Duck and Cover staring Bert the Turtle is a 1951 Civil Defense Film
Written by Raymond J. Mauer and directed by Anthony Rizzo of Archer Productions and made with the help of schoolchildren from New York City and Astoria, New York, it was shown in schools as the cornerstone of the government’s “duck and cover” public awareness campaign.
According to the United States Library of Congress (which declared the film “historically significant” and inducted it for preservation into the National Film Registry in 2004), it “was seen by millions of schoolchildren in the 1950s.”
Duck and Cover lyrics:
There was a turtle by the name of Bert
and Bert the turtle was very alert;
when danger threatened him he never got hurt
he knew just what to do…
And cover! (male) He did what we all must learn to do
(male) You (female) And you (male) And you (deeper male) And you!’
Duck, and cover!’
Duck and Cover (film) From Wikipedia, the free encyclopedia
The Unexpected Return of ‘Duck and Cover’ – The Atlantic
Production History of Duck and Cover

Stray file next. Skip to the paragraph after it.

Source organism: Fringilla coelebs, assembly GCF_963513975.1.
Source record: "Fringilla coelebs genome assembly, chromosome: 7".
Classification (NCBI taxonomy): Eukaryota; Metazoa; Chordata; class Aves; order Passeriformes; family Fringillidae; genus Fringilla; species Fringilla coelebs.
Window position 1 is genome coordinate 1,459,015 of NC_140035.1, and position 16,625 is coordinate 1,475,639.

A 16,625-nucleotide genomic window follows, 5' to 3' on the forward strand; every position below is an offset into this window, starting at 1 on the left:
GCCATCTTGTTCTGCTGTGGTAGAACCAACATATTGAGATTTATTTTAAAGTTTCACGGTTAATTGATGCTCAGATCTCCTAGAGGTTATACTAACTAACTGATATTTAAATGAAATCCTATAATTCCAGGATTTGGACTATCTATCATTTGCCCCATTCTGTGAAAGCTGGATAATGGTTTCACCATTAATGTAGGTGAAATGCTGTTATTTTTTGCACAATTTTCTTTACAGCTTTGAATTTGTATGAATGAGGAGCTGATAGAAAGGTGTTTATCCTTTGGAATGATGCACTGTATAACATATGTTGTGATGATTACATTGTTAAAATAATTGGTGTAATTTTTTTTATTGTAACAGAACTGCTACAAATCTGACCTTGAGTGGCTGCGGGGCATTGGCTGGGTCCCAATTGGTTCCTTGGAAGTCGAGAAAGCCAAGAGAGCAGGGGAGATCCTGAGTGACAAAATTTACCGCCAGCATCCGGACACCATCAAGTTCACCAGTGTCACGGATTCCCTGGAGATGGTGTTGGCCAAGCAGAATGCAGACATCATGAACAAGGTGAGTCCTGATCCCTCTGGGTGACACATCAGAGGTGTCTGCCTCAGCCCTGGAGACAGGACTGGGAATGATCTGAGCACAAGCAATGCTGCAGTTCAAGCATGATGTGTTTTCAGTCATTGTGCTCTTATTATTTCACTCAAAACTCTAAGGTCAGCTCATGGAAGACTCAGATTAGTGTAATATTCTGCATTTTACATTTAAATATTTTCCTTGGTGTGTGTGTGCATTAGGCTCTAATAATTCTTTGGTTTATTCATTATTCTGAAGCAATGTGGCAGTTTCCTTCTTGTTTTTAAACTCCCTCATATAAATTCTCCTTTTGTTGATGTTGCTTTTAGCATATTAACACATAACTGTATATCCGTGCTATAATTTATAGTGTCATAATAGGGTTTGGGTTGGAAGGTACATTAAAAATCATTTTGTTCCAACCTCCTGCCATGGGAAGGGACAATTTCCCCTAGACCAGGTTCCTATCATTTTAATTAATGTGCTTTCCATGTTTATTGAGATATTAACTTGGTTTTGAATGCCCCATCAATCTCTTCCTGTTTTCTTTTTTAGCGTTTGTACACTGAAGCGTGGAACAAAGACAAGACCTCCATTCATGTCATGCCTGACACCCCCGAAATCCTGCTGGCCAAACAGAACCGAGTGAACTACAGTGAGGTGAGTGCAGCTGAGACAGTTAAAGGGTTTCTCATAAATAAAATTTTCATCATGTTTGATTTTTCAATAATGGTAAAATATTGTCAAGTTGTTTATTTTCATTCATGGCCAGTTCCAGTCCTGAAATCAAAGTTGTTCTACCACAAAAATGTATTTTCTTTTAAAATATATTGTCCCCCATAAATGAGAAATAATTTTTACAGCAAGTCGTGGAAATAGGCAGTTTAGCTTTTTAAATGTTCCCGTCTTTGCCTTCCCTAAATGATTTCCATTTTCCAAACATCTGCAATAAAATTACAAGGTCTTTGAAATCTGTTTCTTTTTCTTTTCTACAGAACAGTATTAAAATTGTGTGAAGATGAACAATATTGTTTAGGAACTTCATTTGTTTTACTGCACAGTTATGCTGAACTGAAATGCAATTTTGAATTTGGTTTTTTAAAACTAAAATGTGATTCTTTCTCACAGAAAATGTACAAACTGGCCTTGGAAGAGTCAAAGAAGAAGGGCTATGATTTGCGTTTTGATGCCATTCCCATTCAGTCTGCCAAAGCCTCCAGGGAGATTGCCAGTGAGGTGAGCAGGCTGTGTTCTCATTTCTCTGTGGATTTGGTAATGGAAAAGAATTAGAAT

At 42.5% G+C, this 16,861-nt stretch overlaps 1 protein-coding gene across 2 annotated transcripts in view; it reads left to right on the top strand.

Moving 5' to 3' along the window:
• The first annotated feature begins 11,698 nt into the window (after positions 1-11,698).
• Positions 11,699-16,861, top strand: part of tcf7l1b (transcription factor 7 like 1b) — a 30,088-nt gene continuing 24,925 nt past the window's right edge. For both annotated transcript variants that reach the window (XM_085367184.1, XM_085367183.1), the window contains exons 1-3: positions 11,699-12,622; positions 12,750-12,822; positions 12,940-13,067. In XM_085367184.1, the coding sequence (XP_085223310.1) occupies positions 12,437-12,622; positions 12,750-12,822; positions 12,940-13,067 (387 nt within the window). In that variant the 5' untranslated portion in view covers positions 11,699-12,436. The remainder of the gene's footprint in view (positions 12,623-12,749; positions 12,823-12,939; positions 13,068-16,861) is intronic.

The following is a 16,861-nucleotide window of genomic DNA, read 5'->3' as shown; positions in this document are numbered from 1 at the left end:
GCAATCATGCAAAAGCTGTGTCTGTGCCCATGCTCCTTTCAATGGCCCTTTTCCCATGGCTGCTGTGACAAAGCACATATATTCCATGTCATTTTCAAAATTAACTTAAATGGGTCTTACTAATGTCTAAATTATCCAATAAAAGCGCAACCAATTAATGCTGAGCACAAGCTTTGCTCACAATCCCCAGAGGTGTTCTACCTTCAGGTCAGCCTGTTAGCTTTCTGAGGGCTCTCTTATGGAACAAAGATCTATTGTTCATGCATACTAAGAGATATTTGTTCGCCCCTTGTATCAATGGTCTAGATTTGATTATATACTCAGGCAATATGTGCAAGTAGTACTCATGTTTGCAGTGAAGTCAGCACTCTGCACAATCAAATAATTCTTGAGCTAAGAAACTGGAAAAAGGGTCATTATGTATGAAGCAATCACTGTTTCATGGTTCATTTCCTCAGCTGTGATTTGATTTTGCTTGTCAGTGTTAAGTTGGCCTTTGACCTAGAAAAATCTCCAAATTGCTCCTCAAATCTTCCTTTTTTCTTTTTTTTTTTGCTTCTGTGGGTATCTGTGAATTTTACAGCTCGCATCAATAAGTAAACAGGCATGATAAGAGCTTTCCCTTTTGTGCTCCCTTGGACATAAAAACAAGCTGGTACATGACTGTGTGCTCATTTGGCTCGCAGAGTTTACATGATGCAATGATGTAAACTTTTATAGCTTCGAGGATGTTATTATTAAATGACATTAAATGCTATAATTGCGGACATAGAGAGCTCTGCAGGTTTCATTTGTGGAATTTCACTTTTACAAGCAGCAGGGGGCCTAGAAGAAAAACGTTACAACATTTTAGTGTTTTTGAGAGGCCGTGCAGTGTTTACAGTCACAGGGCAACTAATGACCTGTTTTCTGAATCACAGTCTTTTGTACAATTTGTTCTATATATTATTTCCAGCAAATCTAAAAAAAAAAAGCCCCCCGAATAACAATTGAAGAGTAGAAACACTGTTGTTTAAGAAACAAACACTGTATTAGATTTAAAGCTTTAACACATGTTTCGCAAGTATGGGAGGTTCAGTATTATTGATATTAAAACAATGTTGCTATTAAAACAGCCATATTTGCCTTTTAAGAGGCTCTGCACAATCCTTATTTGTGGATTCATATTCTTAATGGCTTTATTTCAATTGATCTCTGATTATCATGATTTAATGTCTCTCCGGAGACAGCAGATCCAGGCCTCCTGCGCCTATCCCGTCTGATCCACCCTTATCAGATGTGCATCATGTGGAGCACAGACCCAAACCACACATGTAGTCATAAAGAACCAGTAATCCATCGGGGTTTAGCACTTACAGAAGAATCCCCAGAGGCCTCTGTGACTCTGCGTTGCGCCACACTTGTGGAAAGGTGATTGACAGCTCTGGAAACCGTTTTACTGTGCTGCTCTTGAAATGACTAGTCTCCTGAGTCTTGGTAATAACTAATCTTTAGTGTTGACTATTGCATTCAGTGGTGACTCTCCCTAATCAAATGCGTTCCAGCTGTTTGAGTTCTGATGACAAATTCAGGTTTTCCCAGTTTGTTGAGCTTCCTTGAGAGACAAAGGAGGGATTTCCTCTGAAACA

Duck and Cover is a civil defense social guidance film that is often popularly mischaracterized as propaganda.
Film production started in 1951 and it gained its first public screening in January 1952 during the era after the Soviet Union began nuclear testing in 1949 and the Korean War (1950–53) was in full swing.
Funded by the US Federal Civil Defense Administration, it was written by Raymond J. Mauer, directed by Anthony Rizzo of Archer Productions, narrated by actor Robert Middleton and made with the help of schoolchildren from New York City and Astoria, New York.
It was shown in schools as the cornerstone of the government’s “duck and cover” public awareness campaign, being aired to generations of United States school children from the early 1950s until 1991, which marked the end of the Cold War.
The US government contracted with Archer to produce Duck and Cover.